Drafting; where each player starts with a set number of booster packs and makes a deck from them, is a much-loved variant in the world of trading card games. In tabletops, this is a little more difficult as there are usually well-defined tracks for each player to move through in the form of classes. Randomizing stats is common, but randomizing abilities, even within a single class, could quickly lead to characters that are essentially unplayable.
But what about a tabletop war-game like Mobile Frame Zero? I submit that this is a great way to spend an afternoon. Small sets can easily take the place of booster packs, and the rules for frames are loose enough that you can build a decently equipped army out of a random collection of parts. There are plenty of ways to draft MF0, depending on your budget and how difficult you want army building to be.
As with any draft, everyone should agree on the budget and who keeps the parts before you start. If everyone is buying their own pieces, then it is especially important to set a reasonable budget that everyone involved can afford. By sticking with smaller sets it’s possible to keep the per-player budget small and get some decent frames out of the deal. Of course, if the host buys and keeps all the parts, then go as crazy as you want.
You also might want to make sure that you have plenty of flags on hand since you’ll need to flag both objectives and frames for the final battle. When you are scrounging for parts, color-coordination is going to be the first thing that goes out the window, and you’ll need a way to identify frames easily.
Everyone Starts With the Same Sets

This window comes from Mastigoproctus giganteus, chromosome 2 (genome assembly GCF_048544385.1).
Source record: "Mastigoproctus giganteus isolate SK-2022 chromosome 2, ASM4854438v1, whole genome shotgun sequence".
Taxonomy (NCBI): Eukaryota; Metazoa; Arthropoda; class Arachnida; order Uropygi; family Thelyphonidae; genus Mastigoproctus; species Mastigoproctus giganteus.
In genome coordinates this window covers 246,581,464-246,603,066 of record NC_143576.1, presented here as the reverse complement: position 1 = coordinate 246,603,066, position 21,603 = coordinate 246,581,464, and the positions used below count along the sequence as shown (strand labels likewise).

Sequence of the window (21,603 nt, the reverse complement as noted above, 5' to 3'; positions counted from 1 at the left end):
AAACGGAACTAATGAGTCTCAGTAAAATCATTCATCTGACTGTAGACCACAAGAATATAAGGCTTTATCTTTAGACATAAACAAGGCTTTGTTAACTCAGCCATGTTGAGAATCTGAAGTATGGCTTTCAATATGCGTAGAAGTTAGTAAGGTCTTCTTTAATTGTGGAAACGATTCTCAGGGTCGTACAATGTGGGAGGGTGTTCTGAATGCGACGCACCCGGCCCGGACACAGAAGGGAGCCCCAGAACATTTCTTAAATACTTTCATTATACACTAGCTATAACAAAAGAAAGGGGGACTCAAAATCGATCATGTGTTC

If you want to see what your friend’s twisted minds will do differently with the same materials, go with this variant. Also a good choice if you have that one friend that will constantly complain that, “I got the worst pieces and that’s why I’m losing.”
The idea behind this draft is simple. Everyone starts with the same group of LEGO sets and builds their army from them. How you choose the sets is up to you. You could choose ones that have pieces you want in them anyway, you could choose ones based on how difficult it will be to build frames from them, or you could have each person in the group choose one set they want to work with.
Plenty of healthy rivalry in the group? Trying to lose all your friends in one day? Have everyone start with a set amount of money and they have to bid against each other to get the sets they want to work with. You’ll need a decent variety of sets to work choose from and an innocent bystander to act as auctioneer. If you really want to see some crazy bids, use a host-keeps-all buying strategy for the sets, and hand out fake money for bidding. This separates the value of the sets from the dollar cost and pushes it towards its value for army building.
Want to have Christmas any day of the year? Wrap up the sets you plan to use in the draft so players don’t know what they are getting ahead of time. Bonus points if you move some of them to different boxes so players can’t tell what they are getting by the size of the box. This works great with a bid system, or by going around the group and picking sets in turn, with or without the office gift exchange tradition of allowing people to steal sets from other players instead of picking a new one from the table.
Rather than doing the work of pre-buying all those LEGOs, why not make your friends do their own shopping? Set a dollar amount as the budget, head to a store with a decent LEGO collection and let everyone decide for themselves what sets they want to work with. If you are lucky enough to have a well-stocked LEGO store near you, a large pick-a-brick cup is usually enough to build a full army, and can help you build a solid army with less money, but it also reduces the challenge. Bonus points for this variant if you manage to make your event coincide with a good sale. Do you go for the sets on sale and get volume, or do you stick with what has the best parts for frame building?
There are plenty of ways you can draft MF0, each with its own little quirks. Just as with trading card games, drafting is a great way to spice up your game, get your creative juices flowing, and have a “reasonable” excuse to buy a bunch more LEGOs to add to your collection.